The American Hospital Association (AHA) released a new report that details the extraordinary financial pressures continuing to affect hospitals and health systems, as well as access to patient care. The report found expenses across the board saw double digit increases in 2022 compared to pre-pandemic levels, including for workforce, drugs, medical supplies, and equipment, as well as other essential operational services like IT, sanitation, facilities management, and food and nutrition services. These factors led to the most financially challenging year for hospitals and health systems since the beginning of the COVID-19 pandemic, leaving over half of hospitals operating at a financial loss at the end of 2022, and with negative operating margins continuing into 2023. This puts access to vital services at risk.
- Overall hospital expenses increased by 17.5% between 2019 and 2022. This far outpaced Medicare reimbursement, which only increased 7.5% during this same time.
- Labor costs, which on average account for about half of hospitals’ total budget, increased 20.8% between 2019 and 2022. This is in large part due to a greater reliance on contract staffing agencies to fill workforce gaps and to meet patient demand. The outcome of this has been a staggering 258% increase in total contract labor expenses for hospitals in 2022 compared to 2019.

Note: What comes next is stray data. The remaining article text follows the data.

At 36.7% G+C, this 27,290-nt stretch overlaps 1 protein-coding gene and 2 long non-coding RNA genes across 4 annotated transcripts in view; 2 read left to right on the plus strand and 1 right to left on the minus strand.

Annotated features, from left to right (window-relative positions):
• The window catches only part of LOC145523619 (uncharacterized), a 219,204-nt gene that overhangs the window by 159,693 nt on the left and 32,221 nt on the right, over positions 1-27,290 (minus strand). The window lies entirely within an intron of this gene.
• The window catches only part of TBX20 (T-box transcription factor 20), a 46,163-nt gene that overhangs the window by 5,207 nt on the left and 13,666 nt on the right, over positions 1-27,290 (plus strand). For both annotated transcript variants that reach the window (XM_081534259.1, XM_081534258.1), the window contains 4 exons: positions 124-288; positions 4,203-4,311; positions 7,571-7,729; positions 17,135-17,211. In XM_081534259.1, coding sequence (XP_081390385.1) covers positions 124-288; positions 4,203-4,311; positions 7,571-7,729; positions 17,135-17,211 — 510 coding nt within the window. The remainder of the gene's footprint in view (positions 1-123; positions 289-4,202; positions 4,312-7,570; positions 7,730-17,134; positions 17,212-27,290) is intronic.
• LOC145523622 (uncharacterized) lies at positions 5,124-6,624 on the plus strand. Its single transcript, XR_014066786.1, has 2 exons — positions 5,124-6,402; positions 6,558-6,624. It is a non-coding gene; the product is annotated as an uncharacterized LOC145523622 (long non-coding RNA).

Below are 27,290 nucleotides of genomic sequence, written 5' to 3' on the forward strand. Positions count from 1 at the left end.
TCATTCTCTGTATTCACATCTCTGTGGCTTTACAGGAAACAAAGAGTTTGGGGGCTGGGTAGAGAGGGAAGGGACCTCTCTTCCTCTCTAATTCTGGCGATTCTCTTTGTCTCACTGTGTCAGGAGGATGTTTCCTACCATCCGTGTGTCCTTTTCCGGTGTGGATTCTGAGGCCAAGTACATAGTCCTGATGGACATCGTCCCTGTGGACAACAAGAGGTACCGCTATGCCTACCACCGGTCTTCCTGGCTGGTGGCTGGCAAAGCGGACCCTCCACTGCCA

- For the first time in history, the median price of a new drug exceeded $200,000 – more than triple the median annual household income in the U.S. At the same time, price increases for existing drugs continue to outpace inflation, which helped drive a 19.7% increase in drug expenses per patient between 2019 and 2022.
- Hospital supply expenses per patient increased 18.5% between 2019 and 2022, outpacing increases in inflation by nearly 30%. Specifically, hospital expenses for emergency services supplies – which include ventilators, respirators, and other critical equipment – experienced a nearly 33% increase during the same time period.
- Purchased service expenses, which are expenses hospitals incur to create operational efficiencies such as IT, environmental services and facilities, and food and nutrition services increased 18% between 2019 and 2022.
- The burden associated with insurer-required administrative tasks also contributes to rising expenses and negatively affects patient care. Nearly three-fourths of nurses reported increases in insurer-required administrative tasks for medical services over the last five years. Nearly 9 in 10 nurses reported insurer administrative burden had negatively impacted patient clinical outcomes.
“Rising costs for drugs, supplies, and labor coupled with sicker patients, longer hospital stays and government reimbursement rates that do not come close to covering the costs of caring for patients have created a dire situation for hospitals and health systems,” said AHA President and CEO Rick Pollack. “This is not just a financial problem, it is an access problem. When health care providers cannot afford the tools and teams they need to care for patients, they will be forced to make hard choices and the people who will be impacted the most are patients. We can’t let that happen. Congress and others must act to preserve the care our nation needs and depends on.”